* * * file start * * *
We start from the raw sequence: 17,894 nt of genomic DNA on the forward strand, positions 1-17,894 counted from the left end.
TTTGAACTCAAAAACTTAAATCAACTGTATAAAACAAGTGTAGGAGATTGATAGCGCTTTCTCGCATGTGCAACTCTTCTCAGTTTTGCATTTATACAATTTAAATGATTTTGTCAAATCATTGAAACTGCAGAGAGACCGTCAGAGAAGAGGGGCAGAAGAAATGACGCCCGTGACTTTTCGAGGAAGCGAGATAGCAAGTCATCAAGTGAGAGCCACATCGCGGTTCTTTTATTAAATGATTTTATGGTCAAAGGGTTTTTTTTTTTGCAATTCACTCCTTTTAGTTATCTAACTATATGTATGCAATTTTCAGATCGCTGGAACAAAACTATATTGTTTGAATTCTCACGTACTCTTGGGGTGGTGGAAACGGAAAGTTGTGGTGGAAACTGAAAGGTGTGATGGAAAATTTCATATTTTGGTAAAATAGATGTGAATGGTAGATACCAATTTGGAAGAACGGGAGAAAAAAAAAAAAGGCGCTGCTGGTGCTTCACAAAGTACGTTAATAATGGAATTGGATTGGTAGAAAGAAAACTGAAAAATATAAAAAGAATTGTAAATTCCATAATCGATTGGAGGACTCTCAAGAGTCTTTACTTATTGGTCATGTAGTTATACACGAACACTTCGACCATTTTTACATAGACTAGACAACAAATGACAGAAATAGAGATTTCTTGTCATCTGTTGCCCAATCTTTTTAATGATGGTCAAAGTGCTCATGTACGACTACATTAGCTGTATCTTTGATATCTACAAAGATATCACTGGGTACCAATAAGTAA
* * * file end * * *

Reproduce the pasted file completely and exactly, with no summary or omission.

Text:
We start from the raw sequence: 17,894 nt of genomic DNA on the forward strand, positions 1-17,894 counted from the left end.
TTTGAACTCAAAAACTTAAATCAACTGTATAAAACAAGTGTAGGAGATTGATAGCGCTTTCTCGCATGTGCAACTCTTCTCAGTTTTGCATTTATACAATTTAAATGATTTTGTCAAATCATTGAAACTGCAGAGAGACCGTCAGAGAAGAGGGGCAGAAGAAATGACGCCCGTGACTTTTCGAGGAAGCGAGATAGCAAGTCATCAAGTGAGAGCCACATCGCGGTTCTTTTATTAAATGATTTTATGGTCAAAGGGTTTTTTTTTTTGCAATTCACTCCTTTTAGTTATCTAACTATATGTATGCAATTTTCAGATCGCTGGAACAAAACTATATTGTTTGAATTCTCACGTACTCTTGGGGTGGTGGAAACGGAAAGTTGTGGTGGAAACTGAAAGGTGTGATGGAAAATTTCATATTTTGGTAAAATAGATGTGAATGGTAGATACCAATTTGGAAGAACGGGAGAAAAAAAAAAAAGGCGCTGCTGGTGCTTCACAAAGTACGTTAATAATGGAATTGGATTGGTAGAAAGAAAACTGAAAAATATAAAAAGAATTGTAAATTCCATAATCGATTGGAGGACTCTCAAGAGTCTTTACTTATTGGTCATGTAGTTATACACGAACACTTCGACCATTTTTACATAGACTAGACAACAAATGACAGAAATAGAGATTTCTTGTCATCTGTTGCCCAATCTTTTTAATGATGGTCAAAGTGCTCATGTACGACTACATTAGCTGTATCTTTGATATCTACAAAGATATCACTGGGTACCAATAAGTAA